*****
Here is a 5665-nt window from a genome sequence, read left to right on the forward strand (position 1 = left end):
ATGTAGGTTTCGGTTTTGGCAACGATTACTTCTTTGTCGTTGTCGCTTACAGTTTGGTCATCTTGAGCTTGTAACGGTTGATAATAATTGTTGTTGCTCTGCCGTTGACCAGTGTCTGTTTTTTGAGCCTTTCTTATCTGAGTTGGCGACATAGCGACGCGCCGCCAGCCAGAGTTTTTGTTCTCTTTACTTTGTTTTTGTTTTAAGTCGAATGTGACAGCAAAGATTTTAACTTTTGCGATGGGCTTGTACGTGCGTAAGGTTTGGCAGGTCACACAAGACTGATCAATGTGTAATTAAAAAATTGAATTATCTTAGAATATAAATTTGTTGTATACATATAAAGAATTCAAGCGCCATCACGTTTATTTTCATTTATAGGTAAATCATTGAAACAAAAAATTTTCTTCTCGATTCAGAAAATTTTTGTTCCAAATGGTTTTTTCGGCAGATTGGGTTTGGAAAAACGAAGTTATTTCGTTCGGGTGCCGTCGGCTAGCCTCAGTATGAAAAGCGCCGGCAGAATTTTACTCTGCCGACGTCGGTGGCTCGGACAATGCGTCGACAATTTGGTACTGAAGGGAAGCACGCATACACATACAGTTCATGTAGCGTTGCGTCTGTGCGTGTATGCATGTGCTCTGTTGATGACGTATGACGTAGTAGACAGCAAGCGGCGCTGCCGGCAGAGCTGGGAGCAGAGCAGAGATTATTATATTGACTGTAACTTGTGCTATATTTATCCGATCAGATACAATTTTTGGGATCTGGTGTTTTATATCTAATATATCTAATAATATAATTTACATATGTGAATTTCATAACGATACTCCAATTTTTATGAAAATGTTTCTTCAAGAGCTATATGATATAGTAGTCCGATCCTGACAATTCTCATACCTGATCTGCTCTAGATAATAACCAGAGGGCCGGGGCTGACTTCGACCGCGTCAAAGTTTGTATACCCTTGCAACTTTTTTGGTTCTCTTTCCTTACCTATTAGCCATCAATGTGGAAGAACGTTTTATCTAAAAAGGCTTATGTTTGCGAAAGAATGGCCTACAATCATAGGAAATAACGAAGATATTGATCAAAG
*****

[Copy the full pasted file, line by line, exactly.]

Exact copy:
Here is a 5665-nt window from a genome sequence, read left to right on the forward strand (position 1 = left end):
ATGTAGGTTTCGGTTTTGGCAACGATTACTTCTTTGTCGTTGTCGCTTACAGTTTGGTCATCTTGAGCTTGTAACGGTTGATAATAATTGTTGTTGCTCTGCCGTTGACCAGTGTCTGTTTTTTGAGCCTTTCTTATCTGAGTTGGCGACATAGCGACGCGCCGCCAGCCAGAGTTTTTGTTCTCTTTACTTTGTTTTTGTTTTAAGTCGAATGTGACAGCAAAGATTTTAACTTTTGCGATGGGCTTGTACGTGCGTAAGGTTTGGCAGGTCACACAAGACTGATCAATGTGTAATTAAAAAATTGAATTATCTTAGAATATAAATTTGTTGTATACATATAAAGAATTCAAGCGCCATCACGTTTATTTTCATTTATAGGTAAATCATTGAAACAAAAAATTTTCTTCTCGATTCAGAAAATTTTTGTTCCAAATGGTTTTTTCGGCAGATTGGGTTTGGAAAAACGAAGTTATTTCGTTCGGGTGCCGTCGGCTAGCCTCAGTATGAAAAGCGCCGGCAGAATTTTACTCTGCCGACGTCGGTGGCTCGGACAATGCGTCGACAATTTGGTACTGAAGGGAAGCACGCATACACATACAGTTCATGTAGCGTTGCGTCTGTGCGTGTATGCATGTGCTCTGTTGATGACGTATGACGTAGTAGACAGCAAGCGGCGCTGCCGGCAGAGCTGGGAGCAGAGCAGAGATTATTATATTGACTGTAACTTGTGCTATATTTATCCGATCAGATACAATTTTTGGGATCTGGTGTTTTATATCTAATATATCTAATAATATAATTTACATATGTGAATTTCATAACGATACTCCAATTTTTATGAAAATGTTTCTTCAAGAGCTATATGATATAGTAGTCCGATCCTGACAATTCTCATACCTGATCTGCTCTAGATAATAACCAGAGGGCCGGGGCTGACTTCGACCGCGTCAAAGTTTGTATACCCTTGCAACTTTTTTGGTTCTCTTTCCTTACCTATTAGCCATCAATGTGGAAGAACGTTTTATCTAAAAAGGCTTATGTTTGCGAAAGAATGGCCTACAATCATAGGAAATAACGAAGATATTGATCAAAG